In a darkened room in Hoyt Laboratory, small vats sit under an ultraviolet lamp. In the future, one might replace the steel girders of a refinery; another, sweeping acres of corn.
“Our aim is to move away from petroleum and use living cells to create the fuels, drugs, and chemicals that we need,” said José Avalos, an associate professor of chemical and biological engineering and the Andlinger Center for Energy and the Environment. “Instead of extracting natural products from plants, which require land and fertilizer, we are interested in producing them with microorganisms.”
Much of Avalos’ current work involves yeast, the simple, single-celled organism behind bread and beer. His research team is pulling these ancient technologies into the 21st century, engineering processes that use yeast to create biofuels, industrial chemicals, and drugs.
They accomplish this by manipulating cellular metabolism to create microorganisms that produce desired chemicals and proteins. Their tools involve controlling space and time.
Time means controlling the sequence in which microorganisms turn on the genes required to produce chemicals. The key is optogenetics, the technique of introducing light-sensitive proteins into microorganisms. Optogenetics allows the researchers to turn chemical production on and off by shining lights into bioreactors.
At the same time, researchers control space by isolating areas for different steps of the metabolic process. They may cluster yeast strains, with each strain contributing a different chemical that acts as a step in a greater production. Or they may use cellular components, called organelles, for different processes in the cell.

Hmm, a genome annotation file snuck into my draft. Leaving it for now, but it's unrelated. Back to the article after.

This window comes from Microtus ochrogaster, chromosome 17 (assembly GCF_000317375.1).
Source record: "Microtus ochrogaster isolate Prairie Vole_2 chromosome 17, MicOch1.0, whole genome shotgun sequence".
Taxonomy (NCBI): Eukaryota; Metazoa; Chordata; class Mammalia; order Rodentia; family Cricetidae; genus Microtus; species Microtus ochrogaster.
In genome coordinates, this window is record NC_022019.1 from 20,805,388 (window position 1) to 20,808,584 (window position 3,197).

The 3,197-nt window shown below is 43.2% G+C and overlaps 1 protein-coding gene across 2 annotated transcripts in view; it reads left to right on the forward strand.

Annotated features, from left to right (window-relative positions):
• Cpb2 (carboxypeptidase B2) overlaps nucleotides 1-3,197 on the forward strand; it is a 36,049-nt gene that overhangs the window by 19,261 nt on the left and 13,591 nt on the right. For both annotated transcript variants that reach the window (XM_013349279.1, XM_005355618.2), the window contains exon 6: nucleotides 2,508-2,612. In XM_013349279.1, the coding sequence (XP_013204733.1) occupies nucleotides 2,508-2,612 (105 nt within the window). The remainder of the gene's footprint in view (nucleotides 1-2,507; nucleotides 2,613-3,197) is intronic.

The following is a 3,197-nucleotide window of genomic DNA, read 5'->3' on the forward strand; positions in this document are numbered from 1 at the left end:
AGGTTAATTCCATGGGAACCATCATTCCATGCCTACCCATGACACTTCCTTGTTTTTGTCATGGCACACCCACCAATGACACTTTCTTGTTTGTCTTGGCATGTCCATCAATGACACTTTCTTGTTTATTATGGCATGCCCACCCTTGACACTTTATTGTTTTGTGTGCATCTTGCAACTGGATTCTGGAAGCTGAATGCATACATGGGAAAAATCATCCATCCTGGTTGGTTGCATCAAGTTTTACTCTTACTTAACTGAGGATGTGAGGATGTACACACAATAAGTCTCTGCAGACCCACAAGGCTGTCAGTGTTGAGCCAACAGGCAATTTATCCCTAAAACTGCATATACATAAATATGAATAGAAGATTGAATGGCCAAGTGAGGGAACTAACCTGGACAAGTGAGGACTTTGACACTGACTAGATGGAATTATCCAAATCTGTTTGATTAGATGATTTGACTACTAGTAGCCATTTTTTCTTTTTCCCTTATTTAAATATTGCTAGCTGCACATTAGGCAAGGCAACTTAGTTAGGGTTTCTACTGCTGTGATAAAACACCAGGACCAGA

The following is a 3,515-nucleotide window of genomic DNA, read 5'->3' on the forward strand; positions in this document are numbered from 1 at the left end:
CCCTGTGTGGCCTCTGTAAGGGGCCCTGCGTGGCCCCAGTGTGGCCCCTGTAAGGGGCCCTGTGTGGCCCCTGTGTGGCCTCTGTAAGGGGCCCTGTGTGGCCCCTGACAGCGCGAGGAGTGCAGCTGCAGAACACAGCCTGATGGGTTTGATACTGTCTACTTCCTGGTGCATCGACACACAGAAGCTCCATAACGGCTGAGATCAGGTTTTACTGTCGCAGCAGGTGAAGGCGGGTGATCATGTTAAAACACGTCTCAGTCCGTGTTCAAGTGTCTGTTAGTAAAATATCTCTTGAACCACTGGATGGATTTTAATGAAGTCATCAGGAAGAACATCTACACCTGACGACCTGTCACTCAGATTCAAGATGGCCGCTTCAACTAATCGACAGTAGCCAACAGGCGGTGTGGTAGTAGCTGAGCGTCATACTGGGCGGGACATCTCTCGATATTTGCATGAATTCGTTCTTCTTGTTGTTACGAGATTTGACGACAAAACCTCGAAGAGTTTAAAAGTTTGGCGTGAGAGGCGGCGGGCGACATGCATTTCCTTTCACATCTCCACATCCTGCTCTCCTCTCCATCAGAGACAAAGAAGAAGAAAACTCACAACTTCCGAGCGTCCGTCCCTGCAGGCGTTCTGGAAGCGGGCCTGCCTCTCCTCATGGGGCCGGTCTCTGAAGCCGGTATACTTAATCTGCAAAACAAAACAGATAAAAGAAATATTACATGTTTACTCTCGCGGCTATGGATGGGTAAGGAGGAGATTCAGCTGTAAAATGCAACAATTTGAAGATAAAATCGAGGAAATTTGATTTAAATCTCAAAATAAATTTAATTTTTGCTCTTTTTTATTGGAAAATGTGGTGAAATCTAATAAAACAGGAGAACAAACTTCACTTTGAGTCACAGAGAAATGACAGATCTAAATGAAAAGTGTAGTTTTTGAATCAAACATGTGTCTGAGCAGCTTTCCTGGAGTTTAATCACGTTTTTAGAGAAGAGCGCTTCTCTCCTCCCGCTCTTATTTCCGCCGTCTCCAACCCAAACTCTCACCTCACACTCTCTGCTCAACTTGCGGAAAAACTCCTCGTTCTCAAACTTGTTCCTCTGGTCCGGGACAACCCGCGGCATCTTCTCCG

“We can run a fermentation in which we have two or more strains that collaboratively work to produce a chemical of interest,” Avalos said. “Inside the cell, mitochondria and other organelles are separate areas where you can carry out reactions separate from the rest of the cell.”
The breadth of research lends itself to collaboration, and Avalos is working with research teams across the University. Among others, he partners with Clifford Brangwynne and Daniel Cohen on cellular condensates, Claire White on new biocements, Peter Jaffé on environmental cleanup, and Jared Toettcher on optogenetics.
“The holy grail is to establish closed-loop controls of metabolism,” he said. “Like setting the thermostat in your house: You set the optimal temperature, and it automatically controls your heater. In yeast, you set the operating conditions and the organism gives you what you need.”